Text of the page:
What the Heck Is Comet ISON Doing?

Contributed by
Oct 11, 2013
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The image above is of Comet ISON—technically named C/2012 S1 (ISON)—taken by friend-of-the-BA-blog Adam Block. ISON is a feisty little chunk of ice and rock currently making its way down to an uncomfortably close rendezvous with the Sun*. After some weeks hidden in the Sun’s glare due to orbital geometry, the endless dance of gravity has swung our planet and the comet into favorable viewing positions again, and astronomers are eagerly targeting it.

People have been buzzing about ISON for quite some time now. Back in April I wrote an article explaining all about it, but the bottom line is that a lot of indications pointed to the comet possibly getting very bright in November:

  • Its orbit looks like that of a virgin comet, one that’s never passed into the inner solar system before, meaning it is probably still loaded with ice—substances like ammonia, carbon dioxide, and water that are frozen when the comet is in deep space. When it rounds the Sun, though, these ices turn directly into a gas, surrounding the solid nucleus. They reflect sunlight, so the more of this volatile stuff the comet has, the brighter it may get.
  • ISON showed a lot of activity when it was still pretty far from the Sun, another hint that when it gets close it’ll put on quite a show.
  • It’ll get very close to the Sun: On Nov. 28, 2013 it will practically skim the star’s surface at a height of just over a million kilometers (about 700,000 miles). It’ll get cooked, and good.
  • Sometimes, when comets get that close to the Sun, they brighten so much they are visible in broad daylight. I’ve seen that myself.

However, and this is critical, comets are less predictable than cats. One can look like it’ll be the “Comet of the Century”, and then become a dud, while others are milquetoasts for a long time, then suddenly become spectacular.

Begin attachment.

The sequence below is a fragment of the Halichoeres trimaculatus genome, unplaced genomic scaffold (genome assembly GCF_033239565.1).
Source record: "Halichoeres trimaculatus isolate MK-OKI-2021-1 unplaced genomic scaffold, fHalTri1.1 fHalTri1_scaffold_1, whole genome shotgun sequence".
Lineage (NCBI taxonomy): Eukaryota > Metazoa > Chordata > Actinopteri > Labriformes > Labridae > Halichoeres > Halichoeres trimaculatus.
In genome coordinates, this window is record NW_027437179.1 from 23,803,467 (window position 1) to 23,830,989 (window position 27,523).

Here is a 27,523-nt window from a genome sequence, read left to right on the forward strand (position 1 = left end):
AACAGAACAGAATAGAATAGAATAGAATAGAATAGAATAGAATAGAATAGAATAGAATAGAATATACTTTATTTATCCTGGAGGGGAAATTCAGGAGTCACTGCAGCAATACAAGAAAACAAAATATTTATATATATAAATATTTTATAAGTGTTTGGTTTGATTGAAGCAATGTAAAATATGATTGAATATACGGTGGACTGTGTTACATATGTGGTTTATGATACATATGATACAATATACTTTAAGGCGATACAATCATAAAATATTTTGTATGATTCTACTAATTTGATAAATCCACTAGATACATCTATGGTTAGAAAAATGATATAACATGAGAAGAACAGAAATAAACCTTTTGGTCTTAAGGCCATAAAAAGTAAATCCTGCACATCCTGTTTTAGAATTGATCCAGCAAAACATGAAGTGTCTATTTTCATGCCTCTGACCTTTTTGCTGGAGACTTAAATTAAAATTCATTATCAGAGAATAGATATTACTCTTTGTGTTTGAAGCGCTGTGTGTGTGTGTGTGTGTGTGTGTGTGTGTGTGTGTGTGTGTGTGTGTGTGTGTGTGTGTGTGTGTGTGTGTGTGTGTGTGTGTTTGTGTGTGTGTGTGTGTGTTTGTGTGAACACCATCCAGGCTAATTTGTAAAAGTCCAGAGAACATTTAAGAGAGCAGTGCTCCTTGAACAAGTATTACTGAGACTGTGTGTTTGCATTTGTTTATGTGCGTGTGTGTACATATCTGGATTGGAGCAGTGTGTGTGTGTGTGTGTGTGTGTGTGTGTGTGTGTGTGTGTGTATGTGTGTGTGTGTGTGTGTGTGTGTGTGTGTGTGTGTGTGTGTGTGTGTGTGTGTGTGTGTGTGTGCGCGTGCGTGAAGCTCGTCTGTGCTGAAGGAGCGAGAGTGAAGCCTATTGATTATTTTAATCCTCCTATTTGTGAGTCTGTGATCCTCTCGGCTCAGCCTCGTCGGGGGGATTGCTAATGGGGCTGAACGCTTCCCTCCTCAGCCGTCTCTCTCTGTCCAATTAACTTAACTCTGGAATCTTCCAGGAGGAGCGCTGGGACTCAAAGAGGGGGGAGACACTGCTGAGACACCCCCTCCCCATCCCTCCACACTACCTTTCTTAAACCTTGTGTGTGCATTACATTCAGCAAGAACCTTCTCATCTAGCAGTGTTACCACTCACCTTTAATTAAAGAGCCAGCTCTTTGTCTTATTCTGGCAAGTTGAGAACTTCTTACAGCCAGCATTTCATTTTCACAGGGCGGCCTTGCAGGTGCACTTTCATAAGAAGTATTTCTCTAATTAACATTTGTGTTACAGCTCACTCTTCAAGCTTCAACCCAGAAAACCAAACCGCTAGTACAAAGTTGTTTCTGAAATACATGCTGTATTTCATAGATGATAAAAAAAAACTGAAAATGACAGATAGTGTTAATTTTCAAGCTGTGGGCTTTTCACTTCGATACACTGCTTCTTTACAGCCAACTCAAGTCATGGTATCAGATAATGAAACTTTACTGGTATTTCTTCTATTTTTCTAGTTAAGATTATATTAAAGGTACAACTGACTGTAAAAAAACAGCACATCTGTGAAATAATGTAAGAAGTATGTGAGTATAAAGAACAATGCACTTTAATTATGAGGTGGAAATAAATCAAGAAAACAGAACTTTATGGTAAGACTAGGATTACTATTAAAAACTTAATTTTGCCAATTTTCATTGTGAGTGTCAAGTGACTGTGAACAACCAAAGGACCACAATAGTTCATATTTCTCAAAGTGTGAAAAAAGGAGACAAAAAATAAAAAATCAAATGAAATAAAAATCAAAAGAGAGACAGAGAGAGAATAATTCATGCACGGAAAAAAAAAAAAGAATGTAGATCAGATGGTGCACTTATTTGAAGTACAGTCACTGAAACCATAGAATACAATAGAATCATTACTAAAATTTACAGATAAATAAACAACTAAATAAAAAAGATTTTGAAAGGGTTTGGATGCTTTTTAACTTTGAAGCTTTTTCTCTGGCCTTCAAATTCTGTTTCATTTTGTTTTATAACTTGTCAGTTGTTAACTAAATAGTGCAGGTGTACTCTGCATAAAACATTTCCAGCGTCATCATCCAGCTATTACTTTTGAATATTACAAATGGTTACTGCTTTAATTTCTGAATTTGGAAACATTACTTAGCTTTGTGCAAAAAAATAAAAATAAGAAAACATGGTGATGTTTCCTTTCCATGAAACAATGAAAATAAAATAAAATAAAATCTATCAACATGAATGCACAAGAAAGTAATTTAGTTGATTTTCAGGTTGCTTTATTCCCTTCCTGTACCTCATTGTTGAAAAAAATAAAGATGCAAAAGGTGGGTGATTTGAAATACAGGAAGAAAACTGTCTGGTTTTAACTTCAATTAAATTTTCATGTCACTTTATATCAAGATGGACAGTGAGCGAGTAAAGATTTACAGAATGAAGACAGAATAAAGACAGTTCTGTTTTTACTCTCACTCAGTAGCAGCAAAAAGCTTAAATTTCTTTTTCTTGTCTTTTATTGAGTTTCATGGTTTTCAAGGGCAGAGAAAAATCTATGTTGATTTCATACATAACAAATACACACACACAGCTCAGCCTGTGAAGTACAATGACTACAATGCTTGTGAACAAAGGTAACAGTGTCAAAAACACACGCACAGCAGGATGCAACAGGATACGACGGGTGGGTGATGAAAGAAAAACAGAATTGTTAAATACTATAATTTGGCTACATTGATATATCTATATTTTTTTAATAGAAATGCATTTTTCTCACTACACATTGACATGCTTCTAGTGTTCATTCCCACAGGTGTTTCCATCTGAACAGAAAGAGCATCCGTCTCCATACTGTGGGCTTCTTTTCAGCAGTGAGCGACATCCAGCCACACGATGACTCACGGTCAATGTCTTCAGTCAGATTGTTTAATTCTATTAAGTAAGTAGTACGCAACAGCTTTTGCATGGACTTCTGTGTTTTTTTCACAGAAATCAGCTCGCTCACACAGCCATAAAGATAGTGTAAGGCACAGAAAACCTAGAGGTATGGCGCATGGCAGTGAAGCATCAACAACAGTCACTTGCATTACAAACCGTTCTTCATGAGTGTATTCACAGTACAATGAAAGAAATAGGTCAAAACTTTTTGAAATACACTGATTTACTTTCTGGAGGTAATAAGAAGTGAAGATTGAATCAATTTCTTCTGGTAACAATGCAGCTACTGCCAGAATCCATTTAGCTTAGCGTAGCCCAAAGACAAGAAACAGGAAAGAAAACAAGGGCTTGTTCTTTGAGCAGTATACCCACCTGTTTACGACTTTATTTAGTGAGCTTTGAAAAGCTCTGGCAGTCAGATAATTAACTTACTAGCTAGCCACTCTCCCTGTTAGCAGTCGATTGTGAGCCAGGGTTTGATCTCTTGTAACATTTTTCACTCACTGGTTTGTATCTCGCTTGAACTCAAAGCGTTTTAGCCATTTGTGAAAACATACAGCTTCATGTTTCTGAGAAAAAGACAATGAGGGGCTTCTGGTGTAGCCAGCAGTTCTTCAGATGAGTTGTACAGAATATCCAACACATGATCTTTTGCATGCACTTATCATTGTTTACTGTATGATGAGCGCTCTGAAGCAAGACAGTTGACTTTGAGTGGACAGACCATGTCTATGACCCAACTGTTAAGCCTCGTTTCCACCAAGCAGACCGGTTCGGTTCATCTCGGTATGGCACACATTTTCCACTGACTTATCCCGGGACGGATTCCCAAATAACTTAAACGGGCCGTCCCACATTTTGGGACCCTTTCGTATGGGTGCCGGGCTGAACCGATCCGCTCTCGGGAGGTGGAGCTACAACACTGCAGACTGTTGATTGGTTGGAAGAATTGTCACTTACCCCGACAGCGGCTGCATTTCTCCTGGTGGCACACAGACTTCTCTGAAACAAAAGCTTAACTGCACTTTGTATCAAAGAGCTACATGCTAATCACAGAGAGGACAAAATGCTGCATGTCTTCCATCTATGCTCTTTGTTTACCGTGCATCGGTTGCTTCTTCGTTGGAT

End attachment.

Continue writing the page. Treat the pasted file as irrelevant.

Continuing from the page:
So what will ISON do? Here’s the thing: No one knows. A lot of folks are making guesses, and some are pretty educated ones, but in the end a comet will do whatever a comet will do.

This debate has heated up a bit in the past few days, because Ignacio Ferrín, an astronomer who studies comets, published a paper making the bold claim that ISON was either disintegrating or dying. He even titled it “The Impending Demise of Comet C/2012 S1 (ISON)”. I heard of it when Nancy Atkinson of Universe Today tweeted about it, and I chuckled when I read it; while he makes some interesting points, stating for sure the comet is dying strikes me as premature. Atkinson wrote a post about it with details, including statements from other astronomers who have strong reservations with the paper’s claims.

Ferrín bases his conclusions on the fact that ISON hasn’t been getting brighter as expected, and may have already used up or significantly drained its repository of ices. He makes his conclusion pretty clear: “In view of the evidence presented above there is a 100% probability that comet ISON is turning off or disintegrating.” That strikes me as a bit too certain for a statement about comets. You can only predict what they will do based on whatever evidence you have, but comets are tricksy.

And ISON is living up to that reputation. Not long after Ferrín’s announcement, another group of astronomers had an announcement of their own: using Hubble, they found that the comet is likely rotating in a way that keeps only one half of it facing the Sun (similar to the Earth having one pole facing the Sun in the summer, so it gets 24 hours of sunlight per day). If they are correct, that means the reason ISON hasn’t been getting brighter is because the half of the solid part facing the Sun may have depleted its ice. However, when it nears the Sun in November, the other half—presumably fully loaded with ice—will be exposed to the fierce sunlight, and we may yet see the comet kick into high gear.

My point? We don’t know what ISON will do. It may fizzle out, or it may get bright enough to be easily visible to the naked eye. I am of course hoping for the latter; bright comets are pretty dang cool. It may survive its plunge, or it may disintegrate; the solid nucleus is basically ice and rock mixed together, and if the ice all goes away, the rocky part will fly apart. We’ve seen that happen before with other comets, too.

For now, ISON is alive and well, as Block’s picture above indicates. The one other thing we know for sure (besides the fact that this comet is no danger to Earth; it never gets closer to us than about 60 million kilometers) is that astronomers will be very keenly observing this iceball, and that we’ll be hearing a lot more about it as it its hot date with the Sun looms. Stay tuned.

* I’ll note that ISON appears green in this image most likely due to the presence of carbon molecules (C2); this glow is commonly mistaken as being from a cyanogen (CN and variations thereof) molecule—I’ve made that mistake myself. I’m not sure where this misconception originated, but it’s been propagated by many venues. A good (if somewhat technical) discussion of this can be found on the Cloudy Nights Telescope forum.